US welcome to mediate Ukraine crisis: Russia
Russia's top diplomat Sergei Lavrov said on Saturday that US involvement in resolving the conflict in Ukraine would be a "step in the right direction", after meeting with his US counterpart John Kerry in Beijing.
Moscow: Russia's top diplomat Sergei Lavrov said on Saturday that US involvement in resolving the conflict in Ukraine would be a "step in the right direction", after meeting with his US counterpart John Kerry in Beijing.
Lavrov's remarks appeared to soften Russia's line on the crisis ahead of high-level meetings between President Vladimir Putin and world leaders at an APEC summit in China and a Group of 20 summit in Australia next week.
"Our positions on what is happening in Ukraine do not correspond with the United States, but if Washington is interested in contributing to the reconciliation of the situation and creating dialogue between Kiev and the rebel leadership... I think that would be a step in the right direction," the Russian foreign minister said in comments shown on state television.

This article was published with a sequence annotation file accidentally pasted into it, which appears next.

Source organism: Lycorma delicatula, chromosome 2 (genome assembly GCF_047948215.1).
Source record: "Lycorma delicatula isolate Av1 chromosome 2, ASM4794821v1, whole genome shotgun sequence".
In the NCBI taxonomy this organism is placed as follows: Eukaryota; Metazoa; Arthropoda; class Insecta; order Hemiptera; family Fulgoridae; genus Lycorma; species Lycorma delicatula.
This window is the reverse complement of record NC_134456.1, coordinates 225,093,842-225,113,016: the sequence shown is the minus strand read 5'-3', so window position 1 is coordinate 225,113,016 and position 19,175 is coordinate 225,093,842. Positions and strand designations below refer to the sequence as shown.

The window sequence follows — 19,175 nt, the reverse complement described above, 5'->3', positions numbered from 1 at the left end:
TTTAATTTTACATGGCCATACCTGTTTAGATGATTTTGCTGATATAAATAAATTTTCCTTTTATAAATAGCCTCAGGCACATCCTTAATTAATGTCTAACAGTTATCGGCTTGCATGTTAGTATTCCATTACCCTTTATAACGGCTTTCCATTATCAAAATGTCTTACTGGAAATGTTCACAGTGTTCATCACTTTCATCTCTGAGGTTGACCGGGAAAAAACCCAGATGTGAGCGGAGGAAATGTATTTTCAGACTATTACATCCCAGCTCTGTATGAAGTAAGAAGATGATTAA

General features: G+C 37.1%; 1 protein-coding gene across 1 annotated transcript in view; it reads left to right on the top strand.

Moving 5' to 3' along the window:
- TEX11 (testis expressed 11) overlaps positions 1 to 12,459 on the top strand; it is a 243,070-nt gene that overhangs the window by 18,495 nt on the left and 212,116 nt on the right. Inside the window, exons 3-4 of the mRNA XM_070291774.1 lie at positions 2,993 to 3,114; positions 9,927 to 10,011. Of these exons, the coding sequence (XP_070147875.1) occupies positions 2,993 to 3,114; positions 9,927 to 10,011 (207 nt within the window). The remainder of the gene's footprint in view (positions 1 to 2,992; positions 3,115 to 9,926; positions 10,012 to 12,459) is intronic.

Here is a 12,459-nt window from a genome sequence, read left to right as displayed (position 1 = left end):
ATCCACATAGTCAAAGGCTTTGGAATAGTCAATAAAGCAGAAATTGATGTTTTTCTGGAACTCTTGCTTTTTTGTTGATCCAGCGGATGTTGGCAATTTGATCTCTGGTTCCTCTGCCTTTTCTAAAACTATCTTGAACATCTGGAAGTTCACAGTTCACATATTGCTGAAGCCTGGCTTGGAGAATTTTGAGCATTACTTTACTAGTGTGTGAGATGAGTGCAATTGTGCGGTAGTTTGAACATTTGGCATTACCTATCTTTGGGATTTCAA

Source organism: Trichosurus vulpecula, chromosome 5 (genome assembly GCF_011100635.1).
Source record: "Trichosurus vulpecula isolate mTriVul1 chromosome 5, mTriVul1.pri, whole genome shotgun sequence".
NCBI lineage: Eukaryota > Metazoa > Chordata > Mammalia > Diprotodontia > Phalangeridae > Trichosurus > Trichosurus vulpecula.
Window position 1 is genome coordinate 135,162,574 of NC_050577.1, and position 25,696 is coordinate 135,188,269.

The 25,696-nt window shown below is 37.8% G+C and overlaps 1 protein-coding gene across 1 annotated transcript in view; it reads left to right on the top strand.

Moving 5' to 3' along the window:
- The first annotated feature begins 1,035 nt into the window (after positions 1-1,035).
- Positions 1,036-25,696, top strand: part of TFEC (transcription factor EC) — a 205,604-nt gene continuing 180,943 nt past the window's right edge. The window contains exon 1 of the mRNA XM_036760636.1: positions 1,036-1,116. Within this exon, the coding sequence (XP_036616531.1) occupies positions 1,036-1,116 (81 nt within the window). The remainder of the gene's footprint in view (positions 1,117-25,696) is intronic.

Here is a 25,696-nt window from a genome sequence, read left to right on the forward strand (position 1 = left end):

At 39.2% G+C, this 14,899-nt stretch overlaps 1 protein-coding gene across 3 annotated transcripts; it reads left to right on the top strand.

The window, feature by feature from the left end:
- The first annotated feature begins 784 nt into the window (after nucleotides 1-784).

The United States should discourage "hot heads" among Kiev's leadership from resuming a full-scale conflict with the pro-Russian separatists, Lavrov added.
Kiev yesterday accused Russia of sending troops and tanks across the border to help the pro-Russian separatists in eastern Ukraine, where fighting has killed over 4,000 people since April.
US State Department spokeswoman Jen Psaki said there had been no independent confirmation of the incursion.
When asked for information about the allegations, Lavrov said: "If Psaki doesn't have it, I don't."
Russia and the United States have been at loggerheads over Ukraine since Moscow annexed Ukraine's Crimean peninsula in March.
Putin last month accused President Barack Obama of meddling in Russia's affairs and causing the war in Ukraine by supporting "rabid nationalism" there.
Kerry on Wednesday warned Russia that sanctions pressure could be intensified if Moscow does not show commitment to a ceasefire agreement signed with the rebels in September in the Belarussian capital Minsk.
Moscow yesterday appeared keen to pull back slightly by specifying it "respected" -- but had not officially recognised -- the results of a leadership vote held by the rebels last weekend, in a move that sought to formalise their control over the separatist-held territory.
Lavrov previously said that Moscow would recognise the results.